SLC-1L-01: One Speedlight Outdoors — Find Shade

There is an inherent tradeoff when using small speedlights outdoors in daylight. They are light, and convenient and cheap. But they don't have a ton of power.

And the aggravating factor is the relationship between a small flash and a bright environment. Which is, in turn, governed by our sync speed. And by this I mean our natural speed limit for flash, absent power-robbing gimmicks like high-speed sync (HSS).

At a sync speed of 1/250th of a second, even at a low ISO, you are probably going to be at f/16 in full sun. That's a small aperture, which means your flash will be working hard to create a full exposure.

Because of that, working in full sun with speedlights usually means we lack the power that we need. Certainly, we don't have enough power to push the flash's light through a softening modifier to look nice.

The solution: Get more power... or find some shade.

I live in the northern hemisphere. So that means the north side of any building will always be in the shade for me. Ditto the west side (in the morning) or the east side (in the afternoon). Or all sides on cloudy days, which as a lighting photographer, I love.

Shade is darker than full daylight, usually by a couple of stops. That may not sound like much. But with a speedlight, that is the difference between being right at the frustrating edge of what it can do, or being in a comfortable ambient working environment.

Which is to say, shade is dim enough to allow you to underexpose your ambient a stop or two and still be able to fully light with a small flash.

The photo of Rocio, above, in Buenos Aires, is a good example. Let's walk through it.

First, Kill Your Ambient

I am shooting with a Nikon D4 (the day was sponsored by Nikon, so my leaf-shuttered Fuji stayed home). The max sync speed is 1/250th, which is typical for many cameras. So naturally, that's where you want to be if you are trying to kill your ambient light level.

But I often try to cheat that speed limit, especially when lighting outdoors. So I went to 1/320th. Technically, that leaves me with an "unsynched" bar across the bottom. But it is not black in this case. It just gets an ambient-only exposure. Look at the photo, and you'll see it. And that is fine in this case.

And this "overclocked" shutter speed also helps me kill as much ambient as possible. My exposure for this photo ended up being 1/320th at f/11 at ISO 160. The flash, if memory serves, was at 1/2 power.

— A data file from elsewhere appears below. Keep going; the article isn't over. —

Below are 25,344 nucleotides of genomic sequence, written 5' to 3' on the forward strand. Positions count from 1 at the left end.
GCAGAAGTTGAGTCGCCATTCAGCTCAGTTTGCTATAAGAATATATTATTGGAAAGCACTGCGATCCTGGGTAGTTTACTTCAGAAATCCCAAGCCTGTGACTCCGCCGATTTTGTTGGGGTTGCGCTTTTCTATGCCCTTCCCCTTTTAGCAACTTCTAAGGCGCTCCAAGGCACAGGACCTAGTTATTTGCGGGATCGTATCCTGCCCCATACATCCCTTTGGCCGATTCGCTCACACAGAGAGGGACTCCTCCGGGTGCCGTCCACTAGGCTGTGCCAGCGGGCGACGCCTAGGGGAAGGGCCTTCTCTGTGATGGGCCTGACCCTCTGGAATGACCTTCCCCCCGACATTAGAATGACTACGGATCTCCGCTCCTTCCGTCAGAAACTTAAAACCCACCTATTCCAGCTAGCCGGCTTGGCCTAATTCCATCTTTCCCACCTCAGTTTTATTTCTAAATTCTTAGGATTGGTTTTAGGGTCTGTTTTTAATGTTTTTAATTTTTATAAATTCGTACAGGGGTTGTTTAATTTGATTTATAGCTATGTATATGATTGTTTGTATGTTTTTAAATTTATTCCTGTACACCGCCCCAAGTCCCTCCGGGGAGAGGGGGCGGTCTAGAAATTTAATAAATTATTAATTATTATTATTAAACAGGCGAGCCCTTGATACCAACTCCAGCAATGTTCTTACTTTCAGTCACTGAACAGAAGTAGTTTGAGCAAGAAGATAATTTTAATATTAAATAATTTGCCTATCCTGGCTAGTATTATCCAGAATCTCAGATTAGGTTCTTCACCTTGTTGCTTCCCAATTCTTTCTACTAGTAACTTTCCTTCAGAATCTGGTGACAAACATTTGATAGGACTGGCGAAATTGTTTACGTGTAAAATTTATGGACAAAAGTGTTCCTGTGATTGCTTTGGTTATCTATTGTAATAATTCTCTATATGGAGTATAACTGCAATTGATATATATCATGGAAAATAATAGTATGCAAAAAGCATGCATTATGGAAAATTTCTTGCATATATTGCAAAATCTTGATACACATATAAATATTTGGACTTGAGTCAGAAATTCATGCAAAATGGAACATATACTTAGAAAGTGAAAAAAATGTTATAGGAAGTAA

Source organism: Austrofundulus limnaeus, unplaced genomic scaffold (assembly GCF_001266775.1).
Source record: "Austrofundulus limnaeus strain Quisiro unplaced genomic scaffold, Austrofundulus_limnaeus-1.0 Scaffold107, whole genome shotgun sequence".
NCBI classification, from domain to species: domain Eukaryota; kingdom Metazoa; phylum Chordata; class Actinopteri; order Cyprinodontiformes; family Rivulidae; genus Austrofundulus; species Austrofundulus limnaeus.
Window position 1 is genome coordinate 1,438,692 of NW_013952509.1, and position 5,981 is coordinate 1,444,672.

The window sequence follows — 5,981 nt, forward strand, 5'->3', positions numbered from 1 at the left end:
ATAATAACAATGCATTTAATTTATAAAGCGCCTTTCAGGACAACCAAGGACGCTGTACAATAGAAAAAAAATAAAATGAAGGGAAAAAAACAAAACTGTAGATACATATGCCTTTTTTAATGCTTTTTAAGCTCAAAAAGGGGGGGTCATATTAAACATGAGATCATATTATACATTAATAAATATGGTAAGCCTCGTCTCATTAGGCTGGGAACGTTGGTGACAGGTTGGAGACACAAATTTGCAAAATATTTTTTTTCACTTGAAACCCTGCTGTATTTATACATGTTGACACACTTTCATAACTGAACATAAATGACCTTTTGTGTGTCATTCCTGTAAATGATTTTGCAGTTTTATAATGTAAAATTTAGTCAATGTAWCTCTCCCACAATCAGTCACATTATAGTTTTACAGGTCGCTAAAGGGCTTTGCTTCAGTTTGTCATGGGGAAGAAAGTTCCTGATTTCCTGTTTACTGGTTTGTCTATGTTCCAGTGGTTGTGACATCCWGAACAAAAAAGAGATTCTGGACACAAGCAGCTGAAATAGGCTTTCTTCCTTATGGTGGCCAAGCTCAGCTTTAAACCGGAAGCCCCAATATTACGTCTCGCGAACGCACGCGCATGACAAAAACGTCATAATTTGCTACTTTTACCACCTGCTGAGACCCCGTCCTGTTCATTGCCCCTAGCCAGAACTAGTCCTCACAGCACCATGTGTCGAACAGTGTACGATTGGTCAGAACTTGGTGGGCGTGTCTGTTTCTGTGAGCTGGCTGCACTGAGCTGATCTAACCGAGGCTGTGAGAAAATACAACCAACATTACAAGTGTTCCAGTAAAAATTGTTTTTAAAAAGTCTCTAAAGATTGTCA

Shade is Your Friend

So I have gone into shade, created a dark ambient exposure in that immediate environment, and then introduced light from my speedlight through an umbrella. The ambient exposure also becomes the exposure for the areas on Rocio not lit by flash. The ratio between those two is my lighting ratio (highlights to shadows).

I am also using a Rosco 1/2 CTO gel, which added warmth and made Rocio pop in that cool underexposed shade environment.

If we pull back a little, you can get a better feel for exactly where my light is:

If we pull back a little in time, you can see my thought process.

Okay, so you're in a lighting class, and you are demo'ing speedlight in shade. The class is behind you, and many of the students are carrying cameras.

Then, in the background of your photo, you see ... Jorge.

My first thought: "Really, Jorge? You're gonna photo bomb me here dude?"

My immediate second thought: "Oh, wait. That's better than what I was doing. Okay, everybody get into my background..."

Now, my background isn't generic. Now the students are paparazzi. Which visually helps to explain why Rocio is lit against a wall, staring me down, on a street in Buenos Aires.

Serendipity beats preconception, every time.

FILED: Strobist Lighting Cookbook, One Light

NEXT: How to Completely Break These Rules By Using Two Speedlights


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